to lose the weight
from funnel cake.

I breathe in deep,
the climb is steep,
summer’s over,
must get over
chocolate ice cream,
(now a dream),
cannot forget
sweet baguettes.

Boardwalk food–
cannot brood
for greasy fries,
tomato pies.

Must bid adieu
to barbeque,
Margaritas
with fajitas.

The fall
it calls–
pumpkin lattes
mocha lattes.
Cider donuts,
luscious spiced nuts.

Beef stew,
comfort food.
I bid adieu–
my waistline too.

OF ICE AND ZEN

Grass crackles under feet,
hair like hay in this heat.

Wetness pools underarms,
Eau d’ Sweat doesn’t charm.

Rush inside for cooling drink,
central air is on the blink.

Lemonade made with ice,
would be better if it’s spiked.

Freezer has ice cold air,
I think I’ll keep my head in there.

Husband wanders in the room,
laughs out loud–who’s this loon?

Hair and eyebrows frozen stiff,
I dash outside till air is fixed.

Pavement hot, bare feet sizzle,
I dance and jump and do a jiggle.

Race back in and heave a sigh,
day is done, and so am I.

–A.S.

Obituaries Aren’t Us

Death is never humorous. It’s the obituaries that sometimes are.

Years ago when someone died, forms were filled out by the deceased’s loved one at the funeral home, then it was sent to the local newspaper for the obituary editor to compile into a well-written, just-the-facts, notice. Within the last fifteen years or so, our local paper has allowed self-written essays (for a fee, of course. The more words the better) in the obituary section. This has produced the gamut of writing styles and decimation of the English language. It also gives the reader insight into the family’s dynamics, whether the writer intended to or not.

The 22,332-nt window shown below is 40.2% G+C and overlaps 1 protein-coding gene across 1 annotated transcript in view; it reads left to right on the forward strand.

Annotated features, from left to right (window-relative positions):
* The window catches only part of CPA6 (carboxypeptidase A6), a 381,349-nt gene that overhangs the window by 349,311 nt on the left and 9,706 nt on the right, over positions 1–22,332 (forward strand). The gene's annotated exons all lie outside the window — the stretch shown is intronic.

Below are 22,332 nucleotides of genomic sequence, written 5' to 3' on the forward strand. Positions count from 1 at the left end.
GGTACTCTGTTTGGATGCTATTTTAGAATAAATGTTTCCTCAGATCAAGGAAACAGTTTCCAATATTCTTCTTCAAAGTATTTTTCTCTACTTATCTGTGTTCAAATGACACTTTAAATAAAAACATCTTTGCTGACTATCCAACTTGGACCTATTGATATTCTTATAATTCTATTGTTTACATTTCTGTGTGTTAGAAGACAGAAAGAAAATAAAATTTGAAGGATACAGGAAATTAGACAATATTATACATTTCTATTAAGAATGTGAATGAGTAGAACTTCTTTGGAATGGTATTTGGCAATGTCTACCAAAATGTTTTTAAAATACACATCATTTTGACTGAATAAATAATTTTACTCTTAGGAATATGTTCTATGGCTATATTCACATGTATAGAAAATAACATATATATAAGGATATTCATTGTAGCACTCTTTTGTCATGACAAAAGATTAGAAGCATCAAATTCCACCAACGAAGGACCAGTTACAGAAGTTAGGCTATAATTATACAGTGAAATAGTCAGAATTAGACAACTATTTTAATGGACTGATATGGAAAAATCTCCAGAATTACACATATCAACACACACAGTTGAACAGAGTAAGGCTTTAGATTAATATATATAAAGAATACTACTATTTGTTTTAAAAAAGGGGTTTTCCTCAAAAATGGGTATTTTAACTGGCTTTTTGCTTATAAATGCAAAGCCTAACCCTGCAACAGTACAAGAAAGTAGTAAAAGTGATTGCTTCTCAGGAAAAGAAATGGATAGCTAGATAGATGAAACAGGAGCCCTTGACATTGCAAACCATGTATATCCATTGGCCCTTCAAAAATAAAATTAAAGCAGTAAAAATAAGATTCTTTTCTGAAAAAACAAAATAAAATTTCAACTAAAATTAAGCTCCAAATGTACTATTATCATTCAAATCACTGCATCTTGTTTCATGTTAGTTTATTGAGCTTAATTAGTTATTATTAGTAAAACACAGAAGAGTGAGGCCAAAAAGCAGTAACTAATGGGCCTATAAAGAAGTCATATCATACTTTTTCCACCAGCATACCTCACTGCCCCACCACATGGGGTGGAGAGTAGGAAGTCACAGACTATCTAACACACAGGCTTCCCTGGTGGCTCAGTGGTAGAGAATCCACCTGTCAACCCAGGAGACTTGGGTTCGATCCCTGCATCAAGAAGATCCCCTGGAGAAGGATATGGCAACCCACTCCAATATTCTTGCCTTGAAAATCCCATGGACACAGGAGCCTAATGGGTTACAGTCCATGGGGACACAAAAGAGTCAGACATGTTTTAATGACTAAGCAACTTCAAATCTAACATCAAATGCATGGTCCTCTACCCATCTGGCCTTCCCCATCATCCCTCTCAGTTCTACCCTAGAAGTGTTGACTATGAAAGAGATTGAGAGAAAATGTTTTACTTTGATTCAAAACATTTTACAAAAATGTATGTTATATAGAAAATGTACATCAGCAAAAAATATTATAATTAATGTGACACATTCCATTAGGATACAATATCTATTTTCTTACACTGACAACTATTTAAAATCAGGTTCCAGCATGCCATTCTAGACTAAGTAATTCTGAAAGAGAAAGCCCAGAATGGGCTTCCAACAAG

This morning I was sipping my jolt of high-octane coffee when I nearly choked. Not from the hot liquid, but from a 95-year-old woman’s obituary. It ran three half-page columns exhorting her privileged life.

This is the part of the obituary that had me just about spew my coffee:

“Despite recommendations and pressure from bank trust officers to diversify the family’s (stock) portfolio, (deceased person) followed the wishes of her parents and held the (certain company) shares, some of which were purchased more than 100 years ago. The company continued to pay through the Great Depression. It is a quintessential long term investing story of which the family is very proud. The family is grateful for her faith and vision in the benefits (of) long-term stock investing.”

I’m sure the family is very grateful.

And then, about a year ago, another family seemed to have a hard time expressing how bereaved they were. They lamented that the deceased woman’s children and grandchildren now “lost a piece of their minds” over her death.

I am so sorry brains were wasted in the process.